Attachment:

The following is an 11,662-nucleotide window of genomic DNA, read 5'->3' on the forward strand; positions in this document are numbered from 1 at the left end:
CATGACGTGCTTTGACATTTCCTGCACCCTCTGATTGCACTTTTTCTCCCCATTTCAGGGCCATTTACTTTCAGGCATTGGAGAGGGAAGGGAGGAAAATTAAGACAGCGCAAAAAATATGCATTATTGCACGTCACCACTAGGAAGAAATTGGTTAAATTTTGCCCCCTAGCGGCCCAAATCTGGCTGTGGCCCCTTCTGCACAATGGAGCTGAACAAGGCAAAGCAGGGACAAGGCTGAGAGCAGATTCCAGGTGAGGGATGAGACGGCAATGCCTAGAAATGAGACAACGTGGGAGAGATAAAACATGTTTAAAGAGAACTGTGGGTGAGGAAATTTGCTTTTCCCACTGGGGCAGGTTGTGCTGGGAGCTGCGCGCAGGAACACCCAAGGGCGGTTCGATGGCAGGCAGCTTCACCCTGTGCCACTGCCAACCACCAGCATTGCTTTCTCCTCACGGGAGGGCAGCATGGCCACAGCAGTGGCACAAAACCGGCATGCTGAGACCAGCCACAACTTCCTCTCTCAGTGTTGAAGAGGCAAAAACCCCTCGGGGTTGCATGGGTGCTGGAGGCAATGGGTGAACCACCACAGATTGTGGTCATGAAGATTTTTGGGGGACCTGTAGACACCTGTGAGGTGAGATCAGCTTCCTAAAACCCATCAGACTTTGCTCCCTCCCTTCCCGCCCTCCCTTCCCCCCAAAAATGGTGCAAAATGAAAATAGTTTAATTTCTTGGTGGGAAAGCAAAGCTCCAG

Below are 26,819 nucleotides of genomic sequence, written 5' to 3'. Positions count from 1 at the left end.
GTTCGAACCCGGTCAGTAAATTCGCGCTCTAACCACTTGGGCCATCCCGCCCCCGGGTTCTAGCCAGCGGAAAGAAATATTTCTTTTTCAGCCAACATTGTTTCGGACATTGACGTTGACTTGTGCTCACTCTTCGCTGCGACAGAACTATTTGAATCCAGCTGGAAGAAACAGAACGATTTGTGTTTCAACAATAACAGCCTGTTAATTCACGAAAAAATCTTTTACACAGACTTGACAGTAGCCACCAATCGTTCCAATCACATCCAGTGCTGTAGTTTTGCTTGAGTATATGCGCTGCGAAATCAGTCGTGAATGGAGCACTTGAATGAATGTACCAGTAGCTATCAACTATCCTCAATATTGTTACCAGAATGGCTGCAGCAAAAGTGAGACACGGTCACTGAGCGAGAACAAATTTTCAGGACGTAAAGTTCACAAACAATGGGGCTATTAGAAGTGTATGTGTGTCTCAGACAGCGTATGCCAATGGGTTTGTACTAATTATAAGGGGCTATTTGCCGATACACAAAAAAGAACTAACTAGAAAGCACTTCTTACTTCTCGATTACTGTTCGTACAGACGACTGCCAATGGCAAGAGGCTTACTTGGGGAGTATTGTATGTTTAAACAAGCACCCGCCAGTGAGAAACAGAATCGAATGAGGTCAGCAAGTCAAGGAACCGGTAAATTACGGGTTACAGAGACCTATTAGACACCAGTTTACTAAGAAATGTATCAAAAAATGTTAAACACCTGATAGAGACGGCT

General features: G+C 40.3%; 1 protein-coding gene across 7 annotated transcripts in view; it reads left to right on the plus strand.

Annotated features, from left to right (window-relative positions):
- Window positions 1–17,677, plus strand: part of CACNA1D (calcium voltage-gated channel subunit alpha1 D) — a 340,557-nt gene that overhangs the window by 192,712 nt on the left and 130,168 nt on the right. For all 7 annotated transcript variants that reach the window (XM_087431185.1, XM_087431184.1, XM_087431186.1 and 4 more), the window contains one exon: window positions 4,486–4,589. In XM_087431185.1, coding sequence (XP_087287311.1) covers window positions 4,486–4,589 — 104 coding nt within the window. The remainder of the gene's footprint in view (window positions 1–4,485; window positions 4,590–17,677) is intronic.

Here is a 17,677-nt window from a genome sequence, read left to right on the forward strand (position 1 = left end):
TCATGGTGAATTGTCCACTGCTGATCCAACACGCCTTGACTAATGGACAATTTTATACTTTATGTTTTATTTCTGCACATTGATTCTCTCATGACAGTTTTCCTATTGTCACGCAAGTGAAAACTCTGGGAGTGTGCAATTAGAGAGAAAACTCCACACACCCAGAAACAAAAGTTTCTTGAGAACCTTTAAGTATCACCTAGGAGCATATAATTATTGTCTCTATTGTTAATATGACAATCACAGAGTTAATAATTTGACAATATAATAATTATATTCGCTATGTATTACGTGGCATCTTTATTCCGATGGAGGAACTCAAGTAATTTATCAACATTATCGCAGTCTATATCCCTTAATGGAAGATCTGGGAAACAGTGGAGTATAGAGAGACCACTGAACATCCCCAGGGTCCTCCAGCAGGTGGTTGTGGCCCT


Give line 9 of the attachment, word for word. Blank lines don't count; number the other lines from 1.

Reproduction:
TCATGGTGAATTGTCCACTGCTGATCCAACACGCCTTGACTAATGGACAATTTTATACTTTATGTTTTATTTCTGCACATTGATTCTCTCATGACAGTTTTCCTATTGTCACGCAAGTGAAAACTCTGGGAGTGTGCAATTAGAGAGAAAACTCCACACACCCAGAAACAAAAGTTTCTTGAGAACCTTTAAGTATCACCTAGGAGCATATAATTATTGTCTCTATTGTTAATATGACAATCACAGAGTTAATAATTTGACAATATAATAATTATATTCGCTATGTATTACGTGGCATCTTTATTCCGATGGAGGAACTCAAGTAATTTATCAACATTATCGCAGTCTATATCCCTTAATGGAAGATCTGGGAAACAGTGGAGTATAGAGAGACCACTGAACATCCCCAGGGTCCTCCAGCAGGTGGTTGTGGCCCT